It seems like yesterday when I was logging onto the VAX system at my alma mater UMass so I could work on a market research project with a statistics program. When my time slot came up, I would sit in front of a VT100 terminal, input my user name and password, and voila - a timesharing session at the cutting-edge of high tech.
Well this memory may seem recent but in truth it was back in the mid-1980s. I probably had a mullet and was hankering to listen to Flock of Seagulls at the time. The VAX, mullet, and new wave music are now ancient history but we're still using user names and passwords for authentication most of the time.
In my mind, this is insane as we all know that user name/password authentication is awful. It's insecure and forces us to memorize all kinds of cryptic passwords as an inadequate security control. According to ESG research, I'm not alone in my disdain for user name/password authentication. The majority of security professionals working at enterprise organizations (i.e. more than 1,000 employees) feel the same way:
11% of enterprise security professionals say that, "user name/password authentication is no longer secure and should be eliminated as a form of authentication in all cases."
44% of enterprise security professionals say that, "user name/password authentication is no longer secure and should be eliminated as a form of authentication for business critical applications but remains an adequate option for non-business critical applications."
34% of enterprise security professionals say that, "user name/password authentication is fairly secure and remains a viable option for most business critical and non-business critical applications."
11% of enterprise security professionals say that, "user name/password authentication is secure and remains a viable option for most business critical and non-business critical applications."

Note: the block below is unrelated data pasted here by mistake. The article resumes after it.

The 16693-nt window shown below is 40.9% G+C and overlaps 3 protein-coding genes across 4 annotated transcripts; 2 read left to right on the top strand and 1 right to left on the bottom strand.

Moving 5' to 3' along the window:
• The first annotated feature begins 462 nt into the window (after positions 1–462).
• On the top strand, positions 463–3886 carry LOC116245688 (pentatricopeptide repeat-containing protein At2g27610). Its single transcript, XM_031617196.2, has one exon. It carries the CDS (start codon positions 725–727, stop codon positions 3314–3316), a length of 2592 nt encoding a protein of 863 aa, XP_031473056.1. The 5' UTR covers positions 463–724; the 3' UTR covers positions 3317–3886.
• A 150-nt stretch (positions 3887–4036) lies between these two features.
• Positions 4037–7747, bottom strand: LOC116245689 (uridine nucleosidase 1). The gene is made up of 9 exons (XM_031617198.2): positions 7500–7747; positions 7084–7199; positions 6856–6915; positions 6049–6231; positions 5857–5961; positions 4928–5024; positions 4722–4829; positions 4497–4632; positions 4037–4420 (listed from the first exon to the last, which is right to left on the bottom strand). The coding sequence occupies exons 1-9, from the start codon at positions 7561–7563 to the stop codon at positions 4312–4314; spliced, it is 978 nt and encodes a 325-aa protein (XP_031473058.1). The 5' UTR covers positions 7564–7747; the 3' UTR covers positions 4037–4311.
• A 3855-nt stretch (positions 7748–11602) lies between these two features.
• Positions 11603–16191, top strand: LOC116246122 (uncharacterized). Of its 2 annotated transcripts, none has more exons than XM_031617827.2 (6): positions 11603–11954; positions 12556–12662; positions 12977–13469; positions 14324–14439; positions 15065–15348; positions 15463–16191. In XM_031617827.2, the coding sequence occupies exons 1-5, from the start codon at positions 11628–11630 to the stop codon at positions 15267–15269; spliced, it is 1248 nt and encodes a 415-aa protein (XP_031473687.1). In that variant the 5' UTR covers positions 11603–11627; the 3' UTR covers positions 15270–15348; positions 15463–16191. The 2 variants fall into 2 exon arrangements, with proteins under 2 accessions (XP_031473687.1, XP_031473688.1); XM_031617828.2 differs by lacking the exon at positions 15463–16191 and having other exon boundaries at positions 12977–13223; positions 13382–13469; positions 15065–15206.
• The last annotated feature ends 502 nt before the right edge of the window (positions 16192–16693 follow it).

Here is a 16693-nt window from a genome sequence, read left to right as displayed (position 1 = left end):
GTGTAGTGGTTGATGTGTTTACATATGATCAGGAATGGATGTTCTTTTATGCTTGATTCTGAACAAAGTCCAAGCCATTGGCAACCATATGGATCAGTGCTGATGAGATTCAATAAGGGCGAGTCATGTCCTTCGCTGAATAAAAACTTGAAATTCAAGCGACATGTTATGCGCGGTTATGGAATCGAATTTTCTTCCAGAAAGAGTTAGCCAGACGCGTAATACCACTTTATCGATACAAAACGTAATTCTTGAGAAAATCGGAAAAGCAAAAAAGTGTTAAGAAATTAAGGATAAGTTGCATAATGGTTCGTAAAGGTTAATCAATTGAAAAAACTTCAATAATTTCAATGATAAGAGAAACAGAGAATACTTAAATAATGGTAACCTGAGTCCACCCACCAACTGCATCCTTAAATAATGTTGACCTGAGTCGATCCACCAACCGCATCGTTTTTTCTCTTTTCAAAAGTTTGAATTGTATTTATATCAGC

So if user name/passwords belongs as a 1980s memory, why aren't we using more multi-factor authentication? Common wisdom suggest that it is simply too costly and complex for pervasive deployment. Until now, no one but the Feds wanted to incur the expense, technical headaches, and operational overhead of ubiquitous multi-factor authentication. Now hold the phone, this historical argument is about to change!
Aside from consumer biometrics like thumb readers in iPhone 5s, the FIDO (Fast Identity Online) Alliance finally published its v1 specification this week. This nerdy group may actually be a holy grail for cheap and universal multi-factor authentication.
What does this specification do? Simply stated, it provides standard protocols so that devices (like smart phones, tablets, PCs, IoT sensors, etc.) can easily participate in PKI infrastructure using just about any type of authentication technology as one of the factors. Don't have a thumbprint reader on your phone? No problem. FIDO can find some other unique identifier (a TPM chip for example) and use this to create a key pair and act as the root of trust. Additionally, FIDO can create unique key pairs for different applications and services (i.e. Windows logon, Facebook, Paypal, etc.) and FIDO provides an abstraction layer so the actual private keys never leave the device and remain secure.
Good stuff but the proof will be in the pudding. FIDO has been tested in the lab but must remain secure in the real world. Furthermore, FIDO success is contingent on its penetration into consumer and enterprise use. That said, the membership list is a veritable who's who of the technology and financial services glitterati including Blackberry, Google, Lenovo, MasterCard, Microsoft,PayPal and RSA Security. Others are watching FIDO with great interest. If these folks get onboard and actually deliver FIDO technology to market, other vendors like Apple, Bank of America, Facebook, and IBM are sure to follow.
The FIDO specification is a bit late and other than new membership announcements, the FIDO story has been exceedingly geeky and lacked widespread visibility. Now that the spec is out, that could all change quickly. Soon, our mobile devices could deliver "trusted convenience," by consumerizing multi-factor authentication and finally putting user names and passwords in their rightful place - next to moonwalking, Chrysler K-cars, and trickle-down economics. Sounds like a potential game-changer to me.